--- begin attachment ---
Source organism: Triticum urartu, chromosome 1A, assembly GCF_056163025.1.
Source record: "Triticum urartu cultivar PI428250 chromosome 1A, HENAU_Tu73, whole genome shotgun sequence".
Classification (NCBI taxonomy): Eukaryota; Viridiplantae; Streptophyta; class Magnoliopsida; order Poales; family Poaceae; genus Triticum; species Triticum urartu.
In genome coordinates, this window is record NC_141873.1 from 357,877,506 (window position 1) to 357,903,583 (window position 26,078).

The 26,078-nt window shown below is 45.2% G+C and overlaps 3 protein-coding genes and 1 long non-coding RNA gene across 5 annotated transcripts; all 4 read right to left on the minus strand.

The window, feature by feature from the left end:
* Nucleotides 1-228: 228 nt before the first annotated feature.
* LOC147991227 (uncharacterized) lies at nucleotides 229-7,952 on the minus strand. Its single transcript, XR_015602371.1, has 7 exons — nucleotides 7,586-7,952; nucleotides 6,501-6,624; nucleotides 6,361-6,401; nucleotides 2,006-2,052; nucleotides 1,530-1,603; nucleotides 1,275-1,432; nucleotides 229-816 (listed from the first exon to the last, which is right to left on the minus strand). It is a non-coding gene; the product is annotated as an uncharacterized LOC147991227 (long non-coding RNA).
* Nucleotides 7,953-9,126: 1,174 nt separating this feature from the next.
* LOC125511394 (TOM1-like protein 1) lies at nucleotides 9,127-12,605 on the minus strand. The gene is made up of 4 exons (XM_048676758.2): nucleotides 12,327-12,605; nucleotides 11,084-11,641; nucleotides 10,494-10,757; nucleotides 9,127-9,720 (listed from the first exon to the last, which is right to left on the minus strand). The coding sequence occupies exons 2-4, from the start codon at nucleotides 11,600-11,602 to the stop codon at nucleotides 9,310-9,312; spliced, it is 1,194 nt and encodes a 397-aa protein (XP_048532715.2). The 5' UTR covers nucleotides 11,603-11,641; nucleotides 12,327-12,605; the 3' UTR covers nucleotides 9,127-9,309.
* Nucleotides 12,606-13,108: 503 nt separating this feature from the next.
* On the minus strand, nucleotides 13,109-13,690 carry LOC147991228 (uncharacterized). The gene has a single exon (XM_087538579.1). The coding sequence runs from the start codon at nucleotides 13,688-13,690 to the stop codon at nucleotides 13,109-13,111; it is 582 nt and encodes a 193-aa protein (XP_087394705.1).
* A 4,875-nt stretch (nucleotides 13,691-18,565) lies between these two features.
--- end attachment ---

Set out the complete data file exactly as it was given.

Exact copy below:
Source organism: Triticum urartu, chromosome 1A, assembly GCF_056163025.1.
Source record: "Triticum urartu cultivar PI428250 chromosome 1A, HENAU_Tu73, whole genome shotgun sequence".
Classification (NCBI taxonomy): Eukaryota; Viridiplantae; Streptophyta; class Magnoliopsida; order Poales; family Poaceae; genus Triticum; species Triticum urartu.
In genome coordinates, this window is record NC_141873.1 from 357,877,506 (window position 1) to 357,903,583 (window position 26,078).

The 26,078-nt window shown below is 45.2% G+C and overlaps 3 protein-coding genes and 1 long non-coding RNA gene across 5 annotated transcripts; all 4 read right to left on the minus strand.

The window, feature by feature from the left end:
* Nucleotides 1-228: 228 nt before the first annotated feature.
* LOC147991227 (uncharacterized) lies at nucleotides 229-7,952 on the minus strand. Its single transcript, XR_015602371.1, has 7 exons — nucleotides 7,586-7,952; nucleotides 6,501-6,624; nucleotides 6,361-6,401; nucleotides 2,006-2,052; nucleotides 1,530-1,603; nucleotides 1,275-1,432; nucleotides 229-816 (listed from the first exon to the last, which is right to left on the minus strand). It is a non-coding gene; the product is annotated as an uncharacterized LOC147991227 (long non-coding RNA).
* Nucleotides 7,953-9,126: 1,174 nt separating this feature from the next.
* LOC125511394 (TOM1-like protein 1) lies at nucleotides 9,127-12,605 on the minus strand. The gene is made up of 4 exons (XM_048676758.2): nucleotides 12,327-12,605; nucleotides 11,084-11,641; nucleotides 10,494-10,757; nucleotides 9,127-9,720 (listed from the first exon to the last, which is right to left on the minus strand). The coding sequence occupies exons 2-4, from the start codon at nucleotides 11,600-11,602 to the stop codon at nucleotides 9,310-9,312; spliced, it is 1,194 nt and encodes a 397-aa protein (XP_048532715.2). The 5' UTR covers nucleotides 11,603-11,641; nucleotides 12,327-12,605; the 3' UTR covers nucleotides 9,127-9,309.
* Nucleotides 12,606-13,108: 503 nt separating this feature from the next.
* On the minus strand, nucleotides 13,109-13,690 carry LOC147991228 (uncharacterized). The gene has a single exon (XM_087538579.1). The coding sequence runs from the start codon at nucleotides 13,688-13,690 to the stop codon at nucleotides 13,109-13,111; it is 582 nt and encodes a 193-aa protein (XP_087394705.1).
* A 4,875-nt stretch (nucleotides 13,691-18,565) lies between these two features.